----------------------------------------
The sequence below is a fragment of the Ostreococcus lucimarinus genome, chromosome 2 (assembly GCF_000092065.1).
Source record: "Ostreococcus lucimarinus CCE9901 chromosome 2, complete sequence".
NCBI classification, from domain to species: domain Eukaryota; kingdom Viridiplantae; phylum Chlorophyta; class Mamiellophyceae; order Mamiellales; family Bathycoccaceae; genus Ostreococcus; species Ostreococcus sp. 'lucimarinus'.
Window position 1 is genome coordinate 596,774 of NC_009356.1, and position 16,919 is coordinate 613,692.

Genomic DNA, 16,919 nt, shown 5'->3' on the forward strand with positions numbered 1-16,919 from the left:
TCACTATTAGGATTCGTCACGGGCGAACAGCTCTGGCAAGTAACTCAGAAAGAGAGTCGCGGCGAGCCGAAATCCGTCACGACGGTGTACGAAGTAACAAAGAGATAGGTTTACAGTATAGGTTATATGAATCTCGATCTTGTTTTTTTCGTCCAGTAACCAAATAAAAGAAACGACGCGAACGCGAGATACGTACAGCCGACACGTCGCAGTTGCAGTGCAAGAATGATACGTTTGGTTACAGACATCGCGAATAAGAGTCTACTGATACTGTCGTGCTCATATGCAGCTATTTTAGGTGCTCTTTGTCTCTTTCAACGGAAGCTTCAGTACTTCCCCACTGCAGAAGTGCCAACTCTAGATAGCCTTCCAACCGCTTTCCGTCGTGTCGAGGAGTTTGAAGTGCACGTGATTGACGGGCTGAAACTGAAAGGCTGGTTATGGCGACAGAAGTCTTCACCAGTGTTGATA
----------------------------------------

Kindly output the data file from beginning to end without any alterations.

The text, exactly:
The sequence below is a fragment of the Ostreococcus lucimarinus genome, chromosome 2 (assembly GCF_000092065.1).
Source record: "Ostreococcus lucimarinus CCE9901 chromosome 2, complete sequence".
NCBI classification, from domain to species: domain Eukaryota; kingdom Viridiplantae; phylum Chlorophyta; class Mamiellophyceae; order Mamiellales; family Bathycoccaceae; genus Ostreococcus; species Ostreococcus sp. 'lucimarinus'.
Window position 1 is genome coordinate 596,774 of NC_009356.1, and position 16,919 is coordinate 613,692.

Genomic DNA, 16,919 nt, shown 5'->3' on the forward strand with positions numbered 1-16,919 from the left:
TCACTATTAGGATTCGTCACGGGCGAACAGCTCTGGCAAGTAACTCAGAAAGAGAGTCGCGGCGAGCCGAAATCCGTCACGACGGTGTACGAAGTAACAAAGAGATAGGTTTACAGTATAGGTTATATGAATCTCGATCTTGTTTTTTTCGTCCAGTAACCAAATAAAAGAAACGACGCGAACGCGAGATACGTACAGCCGACACGTCGCAGTTGCAGTGCAAGAATGATACGTTTGGTTACAGACATCGCGAATAAGAGTCTACTGATACTGTCGTGCTCATATGCAGCTATTTTAGGTGCTCTTTGTCTCTTTCAACGGAAGCTTCAGTACTTCCCCACTGCAGAAGTGCCAACTCTAGATAGCCTTCCAACCGCTTTCCGTCGTGTCGAGGAGTTTGAAGTGCACGTGATTGACGGGCTGAAACTGAAAGGCTGGTTATGGCGACAGAAGTCTTCACCAGTGTTGATA